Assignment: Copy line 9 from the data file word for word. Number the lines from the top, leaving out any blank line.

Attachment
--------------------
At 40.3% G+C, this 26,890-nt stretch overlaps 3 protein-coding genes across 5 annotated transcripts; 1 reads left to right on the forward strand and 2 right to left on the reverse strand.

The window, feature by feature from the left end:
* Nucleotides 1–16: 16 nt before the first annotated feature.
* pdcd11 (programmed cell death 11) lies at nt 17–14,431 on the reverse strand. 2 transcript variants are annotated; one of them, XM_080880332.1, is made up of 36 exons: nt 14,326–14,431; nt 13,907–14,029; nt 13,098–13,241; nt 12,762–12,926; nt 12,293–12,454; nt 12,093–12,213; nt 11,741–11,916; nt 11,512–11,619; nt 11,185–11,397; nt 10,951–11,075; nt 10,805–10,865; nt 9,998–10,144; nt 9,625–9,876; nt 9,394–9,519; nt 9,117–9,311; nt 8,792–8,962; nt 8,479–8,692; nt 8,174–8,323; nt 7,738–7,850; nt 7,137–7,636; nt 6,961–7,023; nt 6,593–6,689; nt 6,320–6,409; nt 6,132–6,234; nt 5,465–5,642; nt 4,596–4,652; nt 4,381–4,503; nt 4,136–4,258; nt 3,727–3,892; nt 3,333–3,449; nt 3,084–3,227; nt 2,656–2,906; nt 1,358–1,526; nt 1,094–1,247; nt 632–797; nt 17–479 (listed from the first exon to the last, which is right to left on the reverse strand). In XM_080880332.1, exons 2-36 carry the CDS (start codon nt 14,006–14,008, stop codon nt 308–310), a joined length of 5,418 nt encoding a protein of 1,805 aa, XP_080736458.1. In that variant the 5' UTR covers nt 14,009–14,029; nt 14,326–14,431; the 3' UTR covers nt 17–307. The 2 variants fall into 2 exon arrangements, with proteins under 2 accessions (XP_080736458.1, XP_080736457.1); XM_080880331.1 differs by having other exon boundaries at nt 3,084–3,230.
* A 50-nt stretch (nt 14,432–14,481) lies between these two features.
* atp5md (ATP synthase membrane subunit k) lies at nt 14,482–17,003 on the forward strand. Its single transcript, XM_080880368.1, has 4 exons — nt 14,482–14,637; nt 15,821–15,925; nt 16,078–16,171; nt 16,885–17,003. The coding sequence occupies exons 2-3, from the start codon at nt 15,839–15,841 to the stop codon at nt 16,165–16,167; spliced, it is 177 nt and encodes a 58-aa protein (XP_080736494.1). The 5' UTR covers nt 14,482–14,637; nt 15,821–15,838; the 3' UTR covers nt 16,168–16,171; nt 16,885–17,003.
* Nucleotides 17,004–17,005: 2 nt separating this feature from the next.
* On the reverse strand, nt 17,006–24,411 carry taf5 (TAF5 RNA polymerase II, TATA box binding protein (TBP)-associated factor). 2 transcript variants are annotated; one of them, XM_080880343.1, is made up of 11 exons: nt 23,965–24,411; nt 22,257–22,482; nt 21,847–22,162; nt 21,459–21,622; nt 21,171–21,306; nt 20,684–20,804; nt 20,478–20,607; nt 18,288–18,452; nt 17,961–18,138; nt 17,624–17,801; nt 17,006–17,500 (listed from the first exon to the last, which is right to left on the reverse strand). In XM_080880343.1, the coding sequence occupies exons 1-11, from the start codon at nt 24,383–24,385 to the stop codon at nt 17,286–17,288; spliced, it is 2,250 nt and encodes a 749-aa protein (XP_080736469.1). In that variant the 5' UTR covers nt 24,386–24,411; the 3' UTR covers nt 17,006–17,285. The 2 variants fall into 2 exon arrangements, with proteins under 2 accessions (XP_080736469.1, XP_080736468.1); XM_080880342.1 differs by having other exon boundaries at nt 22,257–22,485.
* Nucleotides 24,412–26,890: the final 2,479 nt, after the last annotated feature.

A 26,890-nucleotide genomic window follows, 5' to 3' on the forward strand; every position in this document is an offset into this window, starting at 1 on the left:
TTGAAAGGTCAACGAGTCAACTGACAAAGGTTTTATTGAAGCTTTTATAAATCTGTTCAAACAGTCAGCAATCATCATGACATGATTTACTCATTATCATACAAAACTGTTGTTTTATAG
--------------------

* Nucleotides 24,412–26,890: the final 2,479 nt, after the last annotated feature.